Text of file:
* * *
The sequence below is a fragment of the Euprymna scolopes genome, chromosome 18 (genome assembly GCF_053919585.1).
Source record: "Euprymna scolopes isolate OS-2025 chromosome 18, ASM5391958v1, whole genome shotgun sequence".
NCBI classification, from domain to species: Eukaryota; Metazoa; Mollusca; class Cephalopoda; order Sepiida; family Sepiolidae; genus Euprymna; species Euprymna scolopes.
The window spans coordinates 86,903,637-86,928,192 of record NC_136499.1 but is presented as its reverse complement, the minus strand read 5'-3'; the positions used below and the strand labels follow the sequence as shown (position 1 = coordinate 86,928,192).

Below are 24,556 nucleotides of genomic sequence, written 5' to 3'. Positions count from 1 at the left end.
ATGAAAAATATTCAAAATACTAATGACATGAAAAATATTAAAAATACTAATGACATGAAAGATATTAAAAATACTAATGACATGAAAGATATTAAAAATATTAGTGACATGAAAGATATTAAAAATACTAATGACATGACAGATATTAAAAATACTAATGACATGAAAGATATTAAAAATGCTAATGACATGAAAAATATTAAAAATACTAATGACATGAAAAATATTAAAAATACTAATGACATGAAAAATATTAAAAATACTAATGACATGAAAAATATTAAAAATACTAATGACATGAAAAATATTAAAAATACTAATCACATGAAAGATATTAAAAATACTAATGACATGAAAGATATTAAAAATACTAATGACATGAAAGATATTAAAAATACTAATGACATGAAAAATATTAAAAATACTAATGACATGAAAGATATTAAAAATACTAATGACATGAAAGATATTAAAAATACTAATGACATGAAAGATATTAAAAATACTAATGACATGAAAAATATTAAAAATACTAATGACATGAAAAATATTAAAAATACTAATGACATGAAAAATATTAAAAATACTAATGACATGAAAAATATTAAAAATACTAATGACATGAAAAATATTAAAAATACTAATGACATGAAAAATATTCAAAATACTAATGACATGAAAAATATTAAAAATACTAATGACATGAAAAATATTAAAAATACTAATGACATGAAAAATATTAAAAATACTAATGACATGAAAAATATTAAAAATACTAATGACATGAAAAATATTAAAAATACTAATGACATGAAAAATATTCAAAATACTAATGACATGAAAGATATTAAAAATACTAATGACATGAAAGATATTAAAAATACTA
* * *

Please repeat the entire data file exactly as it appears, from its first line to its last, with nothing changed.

The sequence below is a fragment of the Euprymna scolopes genome, chromosome 18 (genome assembly GCF_053919585.1).
Source record: "Euprymna scolopes isolate OS-2025 chromosome 18, ASM5391958v1, whole genome shotgun sequence".
NCBI classification, from domain to species: Eukaryota; Metazoa; Mollusca; class Cephalopoda; order Sepiida; family Sepiolidae; genus Euprymna; species Euprymna scolopes.
The window spans coordinates 86,903,637-86,928,192 of record NC_136499.1 but is presented as its reverse complement, the minus strand read 5'-3'; the positions used below and the strand labels follow the sequence as shown (position 1 = coordinate 86,928,192).

Below are 24,556 nucleotides of genomic sequence, written 5' to 3'. Positions count from 1 at the left end.
ATGAAAAATATTCAAAATACTAATGACATGAAAAATATTAAAAATACTAATGACATGAAAGATATTAAAAATACTAATGACATGAAAGATATTAAAAATATTAGTGACATGAAAGATATTAAAAATACTAATGACATGACAGATATTAAAAATACTAATGACATGAAAGATATTAAAAATGCTAATGACATGAAAAATATTAAAAATACTAATGACATGAAAAATATTAAAAATACTAATGACATGAAAAATATTAAAAATACTAATGACATGAAAAATATTAAAAATACTAATGACATGAAAAATATTAAAAATACTAATCACATGAAAGATATTAAAAATACTAATGACATGAAAGATATTAAAAATACTAATGACATGAAAGATATTAAAAATACTAATGACATGAAAAATATTAAAAATACTAATGACATGAAAGATATTAAAAATACTAATGACATGAAAGATATTAAAAATACTAATGACATGAAAGATATTAAAAATACTAATGACATGAAAAATATTAAAAATACTAATGACATGAAAAATATTAAAAATACTAATGACATGAAAAATATTAAAAATACTAATGACATGAAAAATATTAAAAATACTAATGACATGAAAAATATTAAAAATACTAATGACATGAAAAATATTCAAAATACTAATGACATGAAAAATATTAAAAATACTAATGACATGAAAAATATTAAAAATACTAATGACATGAAAAATATTAAAAATACTAATGACATGAAAAATATTAAAAATACTAATGACATGAAAAATATTAAAAATACTAATGACATGAAAAATATTCAAAATACTAATGACATGAAAGATATTAAAAATACTAATGACATGAAAGATATTAAAAATACTA